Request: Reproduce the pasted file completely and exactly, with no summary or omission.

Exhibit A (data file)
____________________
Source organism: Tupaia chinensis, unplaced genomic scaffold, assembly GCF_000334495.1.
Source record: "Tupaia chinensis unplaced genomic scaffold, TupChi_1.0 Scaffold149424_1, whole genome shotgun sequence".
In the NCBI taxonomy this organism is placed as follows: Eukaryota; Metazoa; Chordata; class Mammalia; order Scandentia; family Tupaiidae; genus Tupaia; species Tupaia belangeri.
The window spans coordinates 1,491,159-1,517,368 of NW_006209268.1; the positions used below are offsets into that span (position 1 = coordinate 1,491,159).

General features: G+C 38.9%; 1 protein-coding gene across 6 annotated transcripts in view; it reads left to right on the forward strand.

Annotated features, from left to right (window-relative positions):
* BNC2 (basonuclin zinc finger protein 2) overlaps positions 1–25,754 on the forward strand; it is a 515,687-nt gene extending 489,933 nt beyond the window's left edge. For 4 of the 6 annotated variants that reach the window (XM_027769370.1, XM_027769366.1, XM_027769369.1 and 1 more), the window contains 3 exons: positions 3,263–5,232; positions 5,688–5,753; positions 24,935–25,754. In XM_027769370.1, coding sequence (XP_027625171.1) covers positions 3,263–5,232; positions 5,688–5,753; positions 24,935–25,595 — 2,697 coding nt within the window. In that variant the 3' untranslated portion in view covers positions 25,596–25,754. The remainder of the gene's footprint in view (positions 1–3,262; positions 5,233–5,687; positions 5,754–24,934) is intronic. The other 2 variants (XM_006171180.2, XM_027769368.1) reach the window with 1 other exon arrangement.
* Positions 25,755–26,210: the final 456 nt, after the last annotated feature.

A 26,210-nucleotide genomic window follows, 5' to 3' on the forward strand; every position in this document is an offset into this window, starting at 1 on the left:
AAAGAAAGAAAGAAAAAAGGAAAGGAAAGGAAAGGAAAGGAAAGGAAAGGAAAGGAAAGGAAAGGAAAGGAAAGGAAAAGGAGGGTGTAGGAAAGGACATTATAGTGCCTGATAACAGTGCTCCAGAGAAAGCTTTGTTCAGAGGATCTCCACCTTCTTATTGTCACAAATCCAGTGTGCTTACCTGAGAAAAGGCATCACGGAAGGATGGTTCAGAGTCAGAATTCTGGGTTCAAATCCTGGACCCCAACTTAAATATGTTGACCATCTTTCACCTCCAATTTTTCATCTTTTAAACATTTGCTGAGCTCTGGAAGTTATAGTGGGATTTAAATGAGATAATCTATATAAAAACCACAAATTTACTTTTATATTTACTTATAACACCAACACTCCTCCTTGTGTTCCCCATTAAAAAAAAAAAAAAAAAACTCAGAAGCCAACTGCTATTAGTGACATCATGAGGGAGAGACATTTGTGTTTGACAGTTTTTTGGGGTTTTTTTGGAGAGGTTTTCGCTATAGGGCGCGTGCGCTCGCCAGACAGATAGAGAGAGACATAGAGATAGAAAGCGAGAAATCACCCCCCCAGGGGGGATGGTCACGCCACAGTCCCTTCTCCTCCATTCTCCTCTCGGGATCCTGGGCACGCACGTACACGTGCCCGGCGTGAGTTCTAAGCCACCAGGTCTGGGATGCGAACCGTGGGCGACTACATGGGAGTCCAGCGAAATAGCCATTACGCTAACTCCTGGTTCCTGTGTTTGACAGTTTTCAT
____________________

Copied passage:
Source organism: Tupaia chinensis, unplaced genomic scaffold, assembly GCF_000334495.1.
Source record: "Tupaia chinensis unplaced genomic scaffold, TupChi_1.0 Scaffold149424_1, whole genome shotgun sequence".
In the NCBI taxonomy this organism is placed as follows: Eukaryota; Metazoa; Chordata; class Mammalia; order Scandentia; family Tupaiidae; genus Tupaia; species Tupaia belangeri.
The window spans coordinates 1,491,159-1,517,368 of NW_006209268.1; the positions used below are offsets into that span (position 1 = coordinate 1,491,159).

General features: G+C 38.9%; 1 protein-coding gene across 6 annotated transcripts in view; it reads left to right on the forward strand.

Annotated features, from left to right (window-relative positions):
* BNC2 (basonuclin zinc finger protein 2) overlaps positions 1–25,754 on the forward strand; it is a 515,687-nt gene extending 489,933 nt beyond the window's left edge. For 4 of the 6 annotated variants that reach the window (XM_027769370.1, XM_027769366.1, XM_027769369.1 and 1 more), the window contains 3 exons: positions 3,263–5,232; positions 5,688–5,753; positions 24,935–25,754. In XM_027769370.1, coding sequence (XP_027625171.1) covers positions 3,263–5,232; positions 5,688–5,753; positions 24,935–25,595 — 2,697 coding nt within the window. In that variant the 3' untranslated portion in view covers positions 25,596–25,754. The remainder of the gene's footprint in view (positions 1–3,262; positions 5,233–5,687; positions 5,754–24,934) is intronic. The other 2 variants (XM_006171180.2, XM_027769368.1) reach the window with 1 other exon arrangement.
* Positions 25,755–26,210: the final 456 nt, after the last annotated feature.

A 26,210-nucleotide genomic window follows, 5' to 3' on the forward strand; every position in this document is an offset into this window, starting at 1 on the left:
AAAGAAAGAAAGAAAAAAGGAAAGGAAAGGAAAGGAAAGGAAAGGAAAGGAAAGGAAAGGAAAGGAAAGGAAAGGAAAAGGAGGGTGTAGGAAAGGACATTATAGTGCCTGATAACAGTGCTCCAGAGAAAGCTTTGTTCAGAGGATCTCCACCTTCTTATTGTCACAAATCCAGTGTGCTTACCTGAGAAAAGGCATCACGGAAGGATGGTTCAGAGTCAGAATTCTGGGTTCAAATCCTGGACCCCAACTTAAATATGTTGACCATCTTTCACCTCCAATTTTTCATCTTTTAAACATTTGCTGAGCTCTGGAAGTTATAGTGGGATTTAAATGAGATAATCTATATAAAAACCACAAATTTACTTTTATATTTACTTATAACACCAACACTCCTCCTTGTGTTCCCCATTAAAAAAAAAAAAAAAAAACTCAGAAGCCAACTGCTATTAGTGACATCATGAGGGAGAGACATTTGTGTTTGACAGTTTTTTGGGGTTTTTTTGGAGAGGTTTTCGCTATAGGGCGCGTGCGCTCGCCAGACAGATAGAGAGAGACATAGAGATAGAAAGCGAGAAATCACCCCCCCAGGGGGGATGGTCACGCCACAGTCCCTTCTCCTCCATTCTCCTCTCGGGATCCTGGGCACGCACGTACACGTGCCCGGCGTGAGTTCTAAGCCACCAGGTCTGGGATGCGAACCGTGGGCGACTACATGGGAGTCCAGCGAAATAGCCATTACGCTAACTCCTGGTTCCTGTGTTTGACAGTTTTCAT